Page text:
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Secret Behind Mona Lisa Smile

July 17, 2010

French scientists from Center for Research and Restoration of the Museums of France equipped with an X-ray Fluorescence instrument might now be able to reveal the secrets behind the charming, enigmatic, life-like Mona Lisa smile. Since 1519, Mona Lisa painting has captivated all of us for such a realistic portrayal of facial expressions and people have been trying to understand the painting style used by Leonaro Da Vinci to achieve those features in the painting. There is a long history for Mona Lisa starting from 1503 when Leonardo first started painting it. Mona Lisa is a half length portrait of Lisa del Giocondo, wife of wealthy merchant in Tuscany, Italy. He painted it for four years and then left it unfinished until he started painting it again later when he moved to France in 1516. Finally, he finished the painting before he died in 1519. Since then Mona Lisa has changed many hands and places, finally ending up in Louvre museum in Paris. The painting was not that famous and known until middle of nineteenth century. The fame of the painting also brought notoriety.It was stolen in 1911 and was unfounded for two years. The painting was stolen by an Italian citizen who believed that the painting’s real place is in Italy not France and did it as an act of patriotism. He kept the painting at his place for two years and then tried to sell it to Florence gallery and was caught. Time and again various attempts have been made to vandalize the painting sometimes to garner attention, sometimes to show anger and sometimes just out of craziness. The painting now is protected in a bullet-proof containment to prevent any damage from such vandalism.

Coming back to recent study by French scientists to understand Leonardo’s style of painting that made this painting as well others so special, they used a non-destructive analytical technique called X-ray Fluorescence spectroscopy (XRF) method to understand chemical composition of various layers in the painting. The technique involves a X-ray excitation source which illuminates the sample, which in this case is the painting. This incident x-ray when absorbed by the electrons in the innermost shell of the atom can excite them enough to be ejected from the innermost shell creating a vacancy. This creation of vacancy makes the atom unstable, thereby an electron from the outer shell jumps back to fill in the void and releasing a photon in the process. The wavelength of the photon released is typical to particular element determined by the energy difference between the shells and thus the element composition in the sample can be determined without destroying the sample.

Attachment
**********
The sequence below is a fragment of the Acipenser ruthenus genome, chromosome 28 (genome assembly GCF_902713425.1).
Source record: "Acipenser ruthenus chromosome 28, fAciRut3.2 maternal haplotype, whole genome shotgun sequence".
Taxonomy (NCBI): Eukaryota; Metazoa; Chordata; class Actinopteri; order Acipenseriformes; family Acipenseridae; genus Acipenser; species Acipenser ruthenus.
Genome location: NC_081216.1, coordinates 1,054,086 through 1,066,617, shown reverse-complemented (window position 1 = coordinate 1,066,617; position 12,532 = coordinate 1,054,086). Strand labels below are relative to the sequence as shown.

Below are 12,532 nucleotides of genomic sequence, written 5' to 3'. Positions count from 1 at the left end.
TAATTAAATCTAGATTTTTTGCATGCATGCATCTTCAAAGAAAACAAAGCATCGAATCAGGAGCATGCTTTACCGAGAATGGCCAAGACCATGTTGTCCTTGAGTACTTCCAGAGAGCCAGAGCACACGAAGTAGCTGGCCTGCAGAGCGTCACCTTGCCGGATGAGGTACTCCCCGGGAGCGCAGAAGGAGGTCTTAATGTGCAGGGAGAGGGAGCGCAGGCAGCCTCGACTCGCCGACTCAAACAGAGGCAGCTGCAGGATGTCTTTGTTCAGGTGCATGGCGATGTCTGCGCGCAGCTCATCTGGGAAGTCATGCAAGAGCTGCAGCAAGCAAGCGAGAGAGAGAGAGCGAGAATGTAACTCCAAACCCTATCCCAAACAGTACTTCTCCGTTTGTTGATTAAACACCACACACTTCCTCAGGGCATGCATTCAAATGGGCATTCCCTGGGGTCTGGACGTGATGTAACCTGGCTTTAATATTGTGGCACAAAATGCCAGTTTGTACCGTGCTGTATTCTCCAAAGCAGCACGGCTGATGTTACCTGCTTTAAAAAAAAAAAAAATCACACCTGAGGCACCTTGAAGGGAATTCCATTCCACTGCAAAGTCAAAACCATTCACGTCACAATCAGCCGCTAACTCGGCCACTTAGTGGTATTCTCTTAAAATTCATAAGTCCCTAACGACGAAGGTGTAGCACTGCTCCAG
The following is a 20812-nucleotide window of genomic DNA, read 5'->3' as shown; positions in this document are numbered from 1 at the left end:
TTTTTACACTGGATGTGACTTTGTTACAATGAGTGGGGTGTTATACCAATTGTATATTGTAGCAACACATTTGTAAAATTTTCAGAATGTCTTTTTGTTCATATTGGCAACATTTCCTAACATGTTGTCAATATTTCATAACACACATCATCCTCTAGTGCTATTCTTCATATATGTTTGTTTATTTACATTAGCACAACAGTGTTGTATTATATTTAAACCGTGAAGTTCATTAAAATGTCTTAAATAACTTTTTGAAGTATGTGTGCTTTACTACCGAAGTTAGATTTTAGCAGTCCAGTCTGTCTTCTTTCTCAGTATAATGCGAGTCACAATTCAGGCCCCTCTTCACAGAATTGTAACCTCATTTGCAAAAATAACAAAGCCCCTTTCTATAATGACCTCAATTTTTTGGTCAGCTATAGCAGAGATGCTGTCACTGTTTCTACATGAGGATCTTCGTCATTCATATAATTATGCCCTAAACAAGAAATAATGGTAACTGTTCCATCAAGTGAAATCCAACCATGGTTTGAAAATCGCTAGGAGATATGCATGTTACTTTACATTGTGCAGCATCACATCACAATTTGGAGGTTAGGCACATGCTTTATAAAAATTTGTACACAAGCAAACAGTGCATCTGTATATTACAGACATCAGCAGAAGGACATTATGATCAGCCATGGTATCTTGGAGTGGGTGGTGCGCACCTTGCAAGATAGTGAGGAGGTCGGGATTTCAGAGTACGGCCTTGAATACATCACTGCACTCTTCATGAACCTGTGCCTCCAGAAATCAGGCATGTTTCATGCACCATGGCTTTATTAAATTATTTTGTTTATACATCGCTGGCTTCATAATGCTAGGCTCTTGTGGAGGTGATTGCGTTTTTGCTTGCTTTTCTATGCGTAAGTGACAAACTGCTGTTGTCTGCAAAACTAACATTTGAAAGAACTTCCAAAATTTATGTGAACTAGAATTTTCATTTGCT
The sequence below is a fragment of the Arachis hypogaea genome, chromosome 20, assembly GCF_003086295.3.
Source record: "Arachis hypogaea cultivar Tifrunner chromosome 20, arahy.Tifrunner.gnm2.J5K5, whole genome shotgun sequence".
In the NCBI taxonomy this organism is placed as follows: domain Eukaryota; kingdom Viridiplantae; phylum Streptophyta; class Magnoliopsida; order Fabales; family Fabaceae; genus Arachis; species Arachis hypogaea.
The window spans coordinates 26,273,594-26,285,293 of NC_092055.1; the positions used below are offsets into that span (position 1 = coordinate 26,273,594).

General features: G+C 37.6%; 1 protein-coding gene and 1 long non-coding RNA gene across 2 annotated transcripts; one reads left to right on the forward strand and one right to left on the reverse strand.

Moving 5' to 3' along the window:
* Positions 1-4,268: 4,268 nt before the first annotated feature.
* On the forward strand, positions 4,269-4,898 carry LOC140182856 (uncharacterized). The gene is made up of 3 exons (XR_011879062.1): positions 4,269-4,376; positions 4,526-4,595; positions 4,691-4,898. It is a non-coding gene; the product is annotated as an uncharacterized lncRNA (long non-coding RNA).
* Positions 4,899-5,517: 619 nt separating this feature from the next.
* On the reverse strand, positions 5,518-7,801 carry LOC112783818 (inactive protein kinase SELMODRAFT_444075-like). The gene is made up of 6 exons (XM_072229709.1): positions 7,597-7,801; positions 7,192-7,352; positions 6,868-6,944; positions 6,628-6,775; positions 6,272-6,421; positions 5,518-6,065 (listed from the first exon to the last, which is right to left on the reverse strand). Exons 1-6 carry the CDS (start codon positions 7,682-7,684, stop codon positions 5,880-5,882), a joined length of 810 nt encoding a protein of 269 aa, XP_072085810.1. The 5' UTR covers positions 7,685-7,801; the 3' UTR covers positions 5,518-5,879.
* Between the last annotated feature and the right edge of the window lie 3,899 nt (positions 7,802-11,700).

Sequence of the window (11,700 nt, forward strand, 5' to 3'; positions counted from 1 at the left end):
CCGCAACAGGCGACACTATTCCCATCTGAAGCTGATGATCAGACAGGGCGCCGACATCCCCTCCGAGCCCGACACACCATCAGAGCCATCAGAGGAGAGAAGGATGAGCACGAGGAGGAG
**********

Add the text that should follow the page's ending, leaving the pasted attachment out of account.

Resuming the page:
Scientists analyzed seven of the museum’s paintings all creations of Leonardo– Virgin of the Rocks, Saint John the Baptist, Annunciation, Bacchus, Belle Ferronniere, Saint Anne and the Virgin and the Child. XRF analysis revealed that Leonardo used 30 layers of paints, total thickness amounting to about 40 micrometers, to produce special shades and features which gave these paintings amazing realistic features. This technique of shading to provide subtle features in the painting is called sfumato which has been in use since Renaissance period and Leonardo used this technique quite often. Photographers can probably better understand this concept by relating it to the idea of low contrast in photography. As Leonardo describes sfumato- “without lines or borders, in the manner of smoke or beyond the focus plane.” Scientists analyzed various layers in the painting and they found each layer had specific amount of pigmentation used which consisted of Magnesium oxide, copper and glazes. Further work using this technique can provide more information about the exact mix of pigments used in various layers to get different kinds of shadings. This could further give information about when and how these paintings were created.

I get pumped up when spectroscopic techniques are put to use in different fields for various applications whether it be precise measurements for fundamental discoveries or for finding cure for diseases or understanding mysteries of stars and planets or just for understanding the secret behind enigmatic Mona Lisa smile… I couldn’t resist myself posting about it.

Mona Lisa Picture credit: Flickr user dystopos| Used under Creative Commons License

XRF setup picture and Reference article: Revealing the sfumato Technique of Leonardo da Vinci by X-Ray Fluorescence Spectroscopy, Laurence de Viguerie et al., Angewandte Chemie, 2010, doi: 10.1002/anie.201001116

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